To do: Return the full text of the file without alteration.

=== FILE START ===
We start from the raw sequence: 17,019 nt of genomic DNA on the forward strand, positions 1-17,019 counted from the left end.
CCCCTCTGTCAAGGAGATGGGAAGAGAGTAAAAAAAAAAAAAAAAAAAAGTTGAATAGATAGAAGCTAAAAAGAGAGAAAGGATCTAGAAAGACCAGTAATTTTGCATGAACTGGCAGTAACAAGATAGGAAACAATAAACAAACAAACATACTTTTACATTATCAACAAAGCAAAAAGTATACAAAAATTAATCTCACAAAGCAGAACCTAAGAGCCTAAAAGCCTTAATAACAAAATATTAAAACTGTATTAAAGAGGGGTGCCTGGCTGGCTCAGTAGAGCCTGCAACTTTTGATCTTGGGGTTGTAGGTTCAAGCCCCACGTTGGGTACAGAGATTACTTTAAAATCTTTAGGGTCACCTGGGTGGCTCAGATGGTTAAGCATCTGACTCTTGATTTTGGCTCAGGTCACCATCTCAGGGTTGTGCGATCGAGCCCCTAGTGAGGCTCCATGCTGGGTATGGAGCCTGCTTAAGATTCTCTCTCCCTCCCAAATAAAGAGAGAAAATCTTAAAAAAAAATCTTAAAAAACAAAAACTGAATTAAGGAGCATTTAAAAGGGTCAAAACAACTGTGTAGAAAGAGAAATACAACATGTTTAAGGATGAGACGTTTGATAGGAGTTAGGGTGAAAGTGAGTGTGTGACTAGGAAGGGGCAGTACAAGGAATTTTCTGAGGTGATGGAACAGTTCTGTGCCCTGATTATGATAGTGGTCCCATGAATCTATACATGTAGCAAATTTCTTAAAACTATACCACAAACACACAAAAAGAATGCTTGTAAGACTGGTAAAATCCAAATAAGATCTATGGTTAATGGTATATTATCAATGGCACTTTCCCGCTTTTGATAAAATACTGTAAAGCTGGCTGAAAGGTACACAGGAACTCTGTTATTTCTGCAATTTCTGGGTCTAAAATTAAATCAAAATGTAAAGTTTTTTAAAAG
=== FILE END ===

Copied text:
We start from the raw sequence: 17,019 nt of genomic DNA on the forward strand, positions 1-17,019 counted from the left end.
CCCCTCTGTCAAGGAGATGGGAAGAGAGTAAAAAAAAAAAAAAAAAAAAGTTGAATAGATAGAAGCTAAAAAGAGAGAAAGGATCTAGAAAGACCAGTAATTTTGCATGAACTGGCAGTAACAAGATAGGAAACAATAAACAAACAAACATACTTTTACATTATCAACAAAGCAAAAAGTATACAAAAATTAATCTCACAAAGCAGAACCTAAGAGCCTAAAAGCCTTAATAACAAAATATTAAAACTGTATTAAAGAGGGGTGCCTGGCTGGCTCAGTAGAGCCTGCAACTTTTGATCTTGGGGTTGTAGGTTCAAGCCCCACGTTGGGTACAGAGATTACTTTAAAATCTTTAGGGTCACCTGGGTGGCTCAGATGGTTAAGCATCTGACTCTTGATTTTGGCTCAGGTCACCATCTCAGGGTTGTGCGATCGAGCCCCTAGTGAGGCTCCATGCTGGGTATGGAGCCTGCTTAAGATTCTCTCTCCCTCCCAAATAAAGAGAGAAAATCTTAAAAAAAAATCTTAAAAAACAAAAACTGAATTAAGGAGCATTTAAAAGGGTCAAAACAACTGTGTAGAAAGAGAAATACAACATGTTTAAGGATGAGACGTTTGATAGGAGTTAGGGTGAAAGTGAGTGTGTGACTAGGAAGGGGCAGTACAAGGAATTTTCTGAGGTGATGGAACAGTTCTGTGCCCTGATTATGATAGTGGTCCCATGAATCTATACATGTAGCAAATTTCTTAAAACTATACCACAAACACACAAAAAGAATGCTTGTAAGACTGGTAAAATCCAAATAAGATCTATGGTTAATGGTATATTATCAATGGCACTTTCCCGCTTTTGATAAAATACTGTAAAGCTGGCTGAAAGGTACACAGGAACTCTGTTATTTCTGCAATTTCTGGGTCTAAAATTAAATCAAAATGTAAAGTTTTTTAAAAG